"But these things I plan won't happen right away. Slowly, steadily, surely, the time approaches when the vision will be fulfilled.
If it seems slow, be patient! For it will surely take place. It will not be late by a single day." Habakkuk 2:3

Wednesday, March 2, 2011

The article about our adoption came out in our local paper-http://www.statesmanjournal.com/article/20110302/COMMUNITIES/103020385/Baby-girl-adjusting-

Baby girl adjusting to life in U.S.
Silverton family adopts the Ethiopian infant after waiting for two years

Written by
Cara Pallone

The Stutzman household has changed during the past couple of months.

For one, its inhabitants are getting less sleep. They can't remember what life was like before. They can't imagine life any other way.

It's been a long journey to get to this point, but the end result has been well worth the wait.

On Jan. 7, Seble Alaine Stutzman was introduced to her new life in Silverton.

Silverton couple Adam and Amber Stutzman adopted the 8-month-old baby girl from Addis Ababa, the capital city of Ethiopia. Seble was abandoned at a church when she was just days old and was sick and malnourished when Ethiopian police named her and took her to a government orphanage.

Eventually, she ended up at Hannah's Hope, an Ethiopian orphanage operated by All God's Children International, a nonprofit Christian adoption agency in Portland.

Long before Seble was even born, a family in Silverton was waiting for her.

In January 2009, Adam and Amber applied to adopt a baby girl through All God's Children. The couple have five biological children: Jacob, 12, Cassidy and Zachary, 9, Noah, 7, and Logan, 5.

Adam, a native of Silverton, and Amber, who is from Salem, met in high school and started dating. Even then, when they talked about their future together, adoption was part of the conversation; Amber's sister, who was adopted, has always been her inspiration.

The Stutzmans married in 1994 and struggled with fertility problems. After having Jacob, they decided to file an application to adopt, but then had twins and withdrew their application.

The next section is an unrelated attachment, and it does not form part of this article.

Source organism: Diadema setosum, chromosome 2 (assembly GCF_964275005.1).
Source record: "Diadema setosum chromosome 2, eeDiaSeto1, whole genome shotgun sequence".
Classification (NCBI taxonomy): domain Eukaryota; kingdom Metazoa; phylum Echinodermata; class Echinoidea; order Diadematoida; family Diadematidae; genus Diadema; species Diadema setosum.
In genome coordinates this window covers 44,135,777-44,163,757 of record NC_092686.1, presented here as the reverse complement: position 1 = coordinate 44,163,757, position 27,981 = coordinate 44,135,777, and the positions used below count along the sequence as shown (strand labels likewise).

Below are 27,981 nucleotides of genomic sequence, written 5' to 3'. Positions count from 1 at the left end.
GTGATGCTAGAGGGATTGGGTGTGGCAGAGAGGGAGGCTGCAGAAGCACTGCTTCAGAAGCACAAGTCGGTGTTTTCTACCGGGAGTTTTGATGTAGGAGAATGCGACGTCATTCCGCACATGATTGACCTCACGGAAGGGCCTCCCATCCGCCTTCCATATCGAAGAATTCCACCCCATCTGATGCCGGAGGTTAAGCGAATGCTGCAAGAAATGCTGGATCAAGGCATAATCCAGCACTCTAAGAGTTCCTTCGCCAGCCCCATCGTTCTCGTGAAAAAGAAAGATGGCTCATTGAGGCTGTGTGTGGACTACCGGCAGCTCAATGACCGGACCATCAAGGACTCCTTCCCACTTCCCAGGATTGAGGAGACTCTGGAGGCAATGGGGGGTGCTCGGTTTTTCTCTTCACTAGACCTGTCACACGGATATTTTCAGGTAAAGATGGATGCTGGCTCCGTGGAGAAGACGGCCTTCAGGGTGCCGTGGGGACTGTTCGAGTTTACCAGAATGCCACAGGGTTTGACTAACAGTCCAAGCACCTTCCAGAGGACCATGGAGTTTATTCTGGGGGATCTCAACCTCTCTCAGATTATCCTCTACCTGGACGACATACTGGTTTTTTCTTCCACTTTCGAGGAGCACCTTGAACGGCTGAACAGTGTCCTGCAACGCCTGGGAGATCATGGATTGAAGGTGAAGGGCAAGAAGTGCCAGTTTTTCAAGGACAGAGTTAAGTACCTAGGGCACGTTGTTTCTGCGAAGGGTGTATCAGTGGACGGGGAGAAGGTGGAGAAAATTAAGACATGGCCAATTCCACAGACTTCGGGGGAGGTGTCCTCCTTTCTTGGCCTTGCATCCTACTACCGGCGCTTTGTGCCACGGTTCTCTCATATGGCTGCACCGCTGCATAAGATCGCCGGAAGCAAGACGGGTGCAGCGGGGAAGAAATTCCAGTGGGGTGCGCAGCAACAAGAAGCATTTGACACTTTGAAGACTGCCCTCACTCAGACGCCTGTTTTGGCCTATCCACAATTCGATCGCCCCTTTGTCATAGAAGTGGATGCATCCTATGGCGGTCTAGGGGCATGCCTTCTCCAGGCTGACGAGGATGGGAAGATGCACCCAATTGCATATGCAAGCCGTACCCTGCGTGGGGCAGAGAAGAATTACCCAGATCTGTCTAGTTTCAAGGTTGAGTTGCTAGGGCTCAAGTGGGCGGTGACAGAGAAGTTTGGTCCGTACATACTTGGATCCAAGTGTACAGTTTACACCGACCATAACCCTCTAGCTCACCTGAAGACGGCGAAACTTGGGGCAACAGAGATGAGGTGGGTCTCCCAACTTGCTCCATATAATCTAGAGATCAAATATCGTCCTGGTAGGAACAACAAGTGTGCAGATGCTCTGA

After Logan was born, they knew they were finished having biological children and with a little encouragement from their kids, they decided to adopt.

"We have room, we have food, we have love, why not adopt?" Amber said.

When they applied, they were the 44th family in line for a girl.

While they waited, the family raised money for the many costs associated with adoption — traveling expenses, government fees and background checks. In all, the process has cost them about $25,000 to $30,000. They sold Christmas trees, did a pop can drive, held a silent auction and washed cars.

Finally, they were next in line.

In November, Amber, Adam and Jacob traveled to Ethiopia to meet Seble for the first time.

Jacob said he had butterflies in his stomach as he walked into Hannah's Hope.

"It was exciting," he said. "She looked a lot different than the pictures. She kept grabbing my glasses."

While they were there, the family witnessed the extreme poverty of Ethiopia, which has one of the largest populations of orphans in the world — an estimated 4.6 million children, according to the United Nations Children's Fund.

A recent policy change required the Stutzmans to make two trips, the second being an appointment with the U.S. Embassy in Ethiopia to receive Seble's final paperwork, and so the trio returned to Silverton without the baby girl.

Amber and Adam were supposed to leave Christmas Eve to bring their daughter home, but there were complications and the trip was canceled. Finally, a call from the embassy came a week later and the couple left for Ethiopia.

On Jan. 7, after an exhausting and emotional trip, Adam and Adam arrived in Portland with their new daughter.

Cassidy said she couldn't believe her sister had finally come home.

"The first thing I did was ask if I could hold her," she said.

The first couple of nights were hard, the Stutzmans said. Seble was upset and confused, and she cried through the night.

But now, a month later, the baby is happy and at home. On a recent afternoon, she gurgled, hiccuped, smiled and shrieked as she was passed from one family member to the next.

Cassidy said she loves feeding and dressing her little sister and Jacob can't wait to teach Seble to play soccer when she's older.

When asked if they plan to adopt more children in the future, Adam and Amber's older children didn't give them the chance to answer.

"Say yes!" they whispered. "Say yes!"

cpallone@salem.gannett.com or (503) 873-8385 Ext. 2 or follow at twitter.com/carapalloneSJ

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"Although it may not always be obvious to us, there seems to be one distinct moment when God begins a new story in each of our lives. He writes words on our hearts that long to be spoken and strain to be lived out. Then with His own great hand, He begins to write the script. Experience by experience through seemingly ordinary days, He supernaturally orders our lives. Only when we look back and reflect on what appeared to have been the ordinary events of life does it become clear what a miracle the Lord has performed." Jan Beazely

LUCY LANE-AGCI-ADOPTION VIDEO! This inspired us to follow our dream!


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We Love this family and this video is inspiring!